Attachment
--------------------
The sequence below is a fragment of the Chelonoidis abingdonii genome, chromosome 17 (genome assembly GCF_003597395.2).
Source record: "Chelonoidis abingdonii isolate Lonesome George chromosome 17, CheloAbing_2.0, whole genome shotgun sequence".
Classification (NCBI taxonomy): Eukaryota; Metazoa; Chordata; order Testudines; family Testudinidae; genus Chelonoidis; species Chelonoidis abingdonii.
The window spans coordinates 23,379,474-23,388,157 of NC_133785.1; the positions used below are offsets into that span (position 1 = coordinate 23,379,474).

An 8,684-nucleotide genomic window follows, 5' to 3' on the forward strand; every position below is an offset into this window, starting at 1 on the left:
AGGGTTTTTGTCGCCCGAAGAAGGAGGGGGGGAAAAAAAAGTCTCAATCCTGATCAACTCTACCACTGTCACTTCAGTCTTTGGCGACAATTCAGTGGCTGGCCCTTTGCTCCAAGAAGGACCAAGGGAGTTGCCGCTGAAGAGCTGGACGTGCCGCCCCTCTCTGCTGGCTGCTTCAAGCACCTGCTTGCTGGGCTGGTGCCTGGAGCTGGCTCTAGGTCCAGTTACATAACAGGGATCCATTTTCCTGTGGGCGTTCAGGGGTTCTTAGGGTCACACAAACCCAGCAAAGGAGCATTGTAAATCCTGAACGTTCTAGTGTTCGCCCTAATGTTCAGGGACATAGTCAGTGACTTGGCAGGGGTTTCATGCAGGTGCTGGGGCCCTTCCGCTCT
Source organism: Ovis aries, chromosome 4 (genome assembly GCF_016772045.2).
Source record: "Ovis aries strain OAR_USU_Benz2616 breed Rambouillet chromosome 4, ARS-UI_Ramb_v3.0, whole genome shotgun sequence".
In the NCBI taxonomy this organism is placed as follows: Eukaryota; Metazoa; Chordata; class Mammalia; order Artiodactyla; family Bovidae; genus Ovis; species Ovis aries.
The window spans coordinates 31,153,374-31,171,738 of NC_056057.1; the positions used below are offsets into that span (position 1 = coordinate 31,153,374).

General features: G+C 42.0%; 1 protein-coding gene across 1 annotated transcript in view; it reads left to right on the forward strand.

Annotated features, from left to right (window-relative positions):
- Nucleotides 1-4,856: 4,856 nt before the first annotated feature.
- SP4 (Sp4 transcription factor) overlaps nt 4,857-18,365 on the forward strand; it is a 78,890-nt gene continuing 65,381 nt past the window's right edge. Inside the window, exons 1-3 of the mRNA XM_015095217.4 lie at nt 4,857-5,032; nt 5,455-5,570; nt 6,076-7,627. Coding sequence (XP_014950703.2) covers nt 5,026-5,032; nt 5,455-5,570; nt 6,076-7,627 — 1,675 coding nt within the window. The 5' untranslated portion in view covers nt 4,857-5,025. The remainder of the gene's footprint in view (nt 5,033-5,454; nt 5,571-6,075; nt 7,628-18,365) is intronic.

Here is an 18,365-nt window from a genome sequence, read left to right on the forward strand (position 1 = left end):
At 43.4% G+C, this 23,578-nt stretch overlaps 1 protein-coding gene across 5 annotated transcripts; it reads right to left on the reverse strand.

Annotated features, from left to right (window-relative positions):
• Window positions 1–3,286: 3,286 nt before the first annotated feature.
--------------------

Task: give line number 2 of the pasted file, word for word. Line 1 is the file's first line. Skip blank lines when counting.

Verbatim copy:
Source record: "Chelonoidis abingdonii isolate Lonesome George chromosome 17, CheloAbing_2.0, whole genome shotgun sequence".